[Marxism] The falling class and the one in power.

Chris Brady cdbrady at sbcglobal.net
Sat Feb 7 02:44:03 MST 2004

In looking into the website for that bit on Moyers' "mid class" (I like
that contraction; it's the way they do the Mid East), I came across the
following.  Granted, it may be old news, but since we have so many new
people on the list I thought it might be worth putting it in.  Note the
really powerful dynamic at work in the USA, the imperial center.

Downward Mobility

NOW, (PBS) 10.24.03
Income Disparity Overview
NOW often looks at the flip-side of the American dream, as in its
profile of the struggles of low-wage workers in “Downward Mobility”. NOW
also keeps track of the high end of the income spectrum. Recently we
updated viewers on the fate the past years’ corporate scandals. It seems
that all the bad press and shareholder outrage, executive pay keeps on
rising. According to a August 2003 report by THE ECONOMIST, median
senior total pay among America’s top 350 companies rose by 10 percent
last year, even as median total shareholder returns in those companies
fell by more than 5 percent.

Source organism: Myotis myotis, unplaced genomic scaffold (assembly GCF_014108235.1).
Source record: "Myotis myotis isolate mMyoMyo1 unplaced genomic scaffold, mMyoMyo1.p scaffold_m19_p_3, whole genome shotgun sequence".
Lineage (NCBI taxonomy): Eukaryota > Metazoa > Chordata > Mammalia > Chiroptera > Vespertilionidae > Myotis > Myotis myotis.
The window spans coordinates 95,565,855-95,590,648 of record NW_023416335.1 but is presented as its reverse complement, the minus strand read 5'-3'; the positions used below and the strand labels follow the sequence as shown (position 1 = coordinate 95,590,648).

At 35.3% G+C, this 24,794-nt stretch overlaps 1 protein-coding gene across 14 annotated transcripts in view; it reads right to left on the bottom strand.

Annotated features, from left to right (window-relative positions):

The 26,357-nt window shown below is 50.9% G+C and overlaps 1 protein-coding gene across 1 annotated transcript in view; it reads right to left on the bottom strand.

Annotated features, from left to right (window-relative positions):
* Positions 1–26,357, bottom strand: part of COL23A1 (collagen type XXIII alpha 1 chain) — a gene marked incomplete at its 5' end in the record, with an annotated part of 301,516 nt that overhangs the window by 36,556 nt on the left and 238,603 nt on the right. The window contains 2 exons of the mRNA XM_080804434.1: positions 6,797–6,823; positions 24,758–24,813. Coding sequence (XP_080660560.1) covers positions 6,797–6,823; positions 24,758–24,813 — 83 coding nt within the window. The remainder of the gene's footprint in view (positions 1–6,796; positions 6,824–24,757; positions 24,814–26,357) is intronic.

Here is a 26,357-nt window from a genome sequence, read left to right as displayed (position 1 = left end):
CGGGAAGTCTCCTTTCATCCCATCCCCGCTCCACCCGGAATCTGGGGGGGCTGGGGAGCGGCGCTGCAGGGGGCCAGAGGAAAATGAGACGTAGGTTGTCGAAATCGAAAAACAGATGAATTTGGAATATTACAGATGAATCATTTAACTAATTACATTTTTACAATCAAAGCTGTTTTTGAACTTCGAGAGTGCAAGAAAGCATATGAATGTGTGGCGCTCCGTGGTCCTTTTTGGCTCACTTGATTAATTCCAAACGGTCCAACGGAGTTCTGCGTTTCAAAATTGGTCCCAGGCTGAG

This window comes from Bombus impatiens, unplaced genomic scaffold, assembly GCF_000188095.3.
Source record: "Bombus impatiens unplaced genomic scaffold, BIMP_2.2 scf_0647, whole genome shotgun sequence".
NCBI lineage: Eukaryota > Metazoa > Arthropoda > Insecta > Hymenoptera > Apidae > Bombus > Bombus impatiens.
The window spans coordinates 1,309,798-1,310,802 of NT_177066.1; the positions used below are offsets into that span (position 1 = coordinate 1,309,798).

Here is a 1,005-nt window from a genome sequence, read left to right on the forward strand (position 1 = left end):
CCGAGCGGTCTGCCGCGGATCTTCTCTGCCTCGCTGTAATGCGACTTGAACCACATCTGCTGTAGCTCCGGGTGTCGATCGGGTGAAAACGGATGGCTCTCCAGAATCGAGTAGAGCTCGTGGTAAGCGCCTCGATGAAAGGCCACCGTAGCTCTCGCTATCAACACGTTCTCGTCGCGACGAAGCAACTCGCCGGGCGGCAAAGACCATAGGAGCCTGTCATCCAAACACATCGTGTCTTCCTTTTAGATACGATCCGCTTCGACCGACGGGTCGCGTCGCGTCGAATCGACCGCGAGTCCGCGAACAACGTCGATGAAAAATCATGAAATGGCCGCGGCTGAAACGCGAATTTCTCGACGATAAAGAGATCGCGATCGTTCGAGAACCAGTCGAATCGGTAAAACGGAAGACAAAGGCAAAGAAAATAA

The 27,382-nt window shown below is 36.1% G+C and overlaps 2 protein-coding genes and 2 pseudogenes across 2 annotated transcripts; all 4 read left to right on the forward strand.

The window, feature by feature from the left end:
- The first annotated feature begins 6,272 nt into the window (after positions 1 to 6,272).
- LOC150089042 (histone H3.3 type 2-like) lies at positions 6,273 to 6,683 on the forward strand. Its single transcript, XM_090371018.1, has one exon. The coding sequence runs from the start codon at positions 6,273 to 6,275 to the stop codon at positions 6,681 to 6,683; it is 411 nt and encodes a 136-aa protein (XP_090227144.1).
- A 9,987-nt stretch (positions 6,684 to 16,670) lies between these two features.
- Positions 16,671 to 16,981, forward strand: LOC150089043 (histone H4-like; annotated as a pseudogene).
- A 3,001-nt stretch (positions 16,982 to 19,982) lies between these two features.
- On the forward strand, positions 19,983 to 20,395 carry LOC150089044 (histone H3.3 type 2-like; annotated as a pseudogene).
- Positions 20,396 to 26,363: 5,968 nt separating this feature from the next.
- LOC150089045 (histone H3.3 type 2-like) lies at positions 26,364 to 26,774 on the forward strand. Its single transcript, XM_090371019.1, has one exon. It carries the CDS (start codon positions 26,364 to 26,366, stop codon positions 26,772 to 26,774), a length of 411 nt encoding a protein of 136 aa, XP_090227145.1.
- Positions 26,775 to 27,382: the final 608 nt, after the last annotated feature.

Turns out that American executive compensation rates are quite
different from those of the rest of the developed world.  In Japan a
typical executive makes eleven times what a typical worker brings home;
in Britain, 22 times.  In America it’s 475 times.

 According to recent studies, the top one percent — the wealthiest among
us — are getting richer and richer.  The Organisation for Economic
Cooperation and Development (OCED) has found the United States to be the
most unequal society of all industrialized nations.  The U.S. ranks last
among OECD nations in terms of income equality, yet in 1993 the poorest
10% of the U.S. population was still wealthier than two-thirds of the
rest of the world.

In its recent report “The State of Working America 2002-03,” the
Economic Policy Institute estimated that the bottom 80 percent of
American households control only about 17 percent of the nation’s
wealth.  Meanwhile, wages, benefits, and working conditions for workers
at the bottom continue to decrease.  Worldwide, the story is the same. A
2002 study by the World Bank found inequality growing not only between
nations, but within nations.

Sources: THE ECONOMIST; THE WORLD BANK; “The State of Working America
2002-03, The Economic Policy Institute

For rankings of individual world nations’ wealth held by their
wealthiest to poorest see:
but it doesn’t mention Cuba.  That's too bad because it would have
really made a point.  In Cuba the disparity in wealth between those who
have the most and those who have the least is the smallest in the
Western Hemisphere.  As far as I know that could include the other
hemisphere as well.  This exclusion of socialist Cuba begs the question,

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